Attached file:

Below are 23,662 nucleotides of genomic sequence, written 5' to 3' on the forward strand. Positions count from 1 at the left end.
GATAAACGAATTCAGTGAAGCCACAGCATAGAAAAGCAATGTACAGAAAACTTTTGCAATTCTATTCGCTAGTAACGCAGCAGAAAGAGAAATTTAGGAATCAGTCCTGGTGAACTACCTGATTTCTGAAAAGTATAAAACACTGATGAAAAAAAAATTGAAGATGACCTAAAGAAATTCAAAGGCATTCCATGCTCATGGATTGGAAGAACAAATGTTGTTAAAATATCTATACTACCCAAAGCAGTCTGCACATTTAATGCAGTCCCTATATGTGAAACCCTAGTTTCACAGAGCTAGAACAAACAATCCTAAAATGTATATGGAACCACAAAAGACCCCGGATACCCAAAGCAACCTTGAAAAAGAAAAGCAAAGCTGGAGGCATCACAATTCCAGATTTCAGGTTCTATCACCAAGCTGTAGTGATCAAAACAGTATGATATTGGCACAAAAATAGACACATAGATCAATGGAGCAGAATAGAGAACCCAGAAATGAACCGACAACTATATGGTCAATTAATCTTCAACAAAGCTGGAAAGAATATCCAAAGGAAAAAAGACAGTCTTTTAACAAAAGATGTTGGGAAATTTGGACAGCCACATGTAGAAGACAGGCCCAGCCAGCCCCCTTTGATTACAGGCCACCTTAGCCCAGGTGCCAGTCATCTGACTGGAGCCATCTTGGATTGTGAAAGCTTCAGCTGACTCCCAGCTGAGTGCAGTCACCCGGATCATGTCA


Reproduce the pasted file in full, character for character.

Below are 23,662 nucleotides of genomic sequence, written 5' to 3' on the forward strand. Positions count from 1 at the left end.
GATAAACGAATTCAGTGAAGCCACAGCATAGAAAAGCAATGTACAGAAAACTTTTGCAATTCTATTCGCTAGTAACGCAGCAGAAAGAGAAATTTAGGAATCAGTCCTGGTGAACTACCTGATTTCTGAAAAGTATAAAACACTGATGAAAAAAAAATTGAAGATGACCTAAAGAAATTCAAAGGCATTCCATGCTCATGGATTGGAAGAACAAATGTTGTTAAAATATCTATACTACCCAAAGCAGTCTGCACATTTAATGCAGTCCCTATATGTGAAACCCTAGTTTCACAGAGCTAGAACAAACAATCCTAAAATGTATATGGAACCACAAAAGACCCCGGATACCCAAAGCAACCTTGAAAAAGAAAAGCAAAGCTGGAGGCATCACAATTCCAGATTTCAGGTTCTATCACCAAGCTGTAGTGATCAAAACAGTATGATATTGGCACAAAAATAGACACATAGATCAATGGAGCAGAATAGAGAACCCAGAAATGAACCGACAACTATATGGTCAATTAATCTTCAACAAAGCTGGAAAGAATATCCAAAGGAAAAAAGACAGTCTTTTAACAAAAGATGTTGGGAAATTTGGACAGCCACATGTAGAAGACAGGCCCAGCCAGCCCCCTTTGATTACAGGCCACCTTAGCCCAGGTGCCAGTCATCTGACTGGAGCCATCTTGGATTGTGAAAGCTTCAGCTGACTCCCAGCTGAGTGCAGTCACCCGGATCATGTCA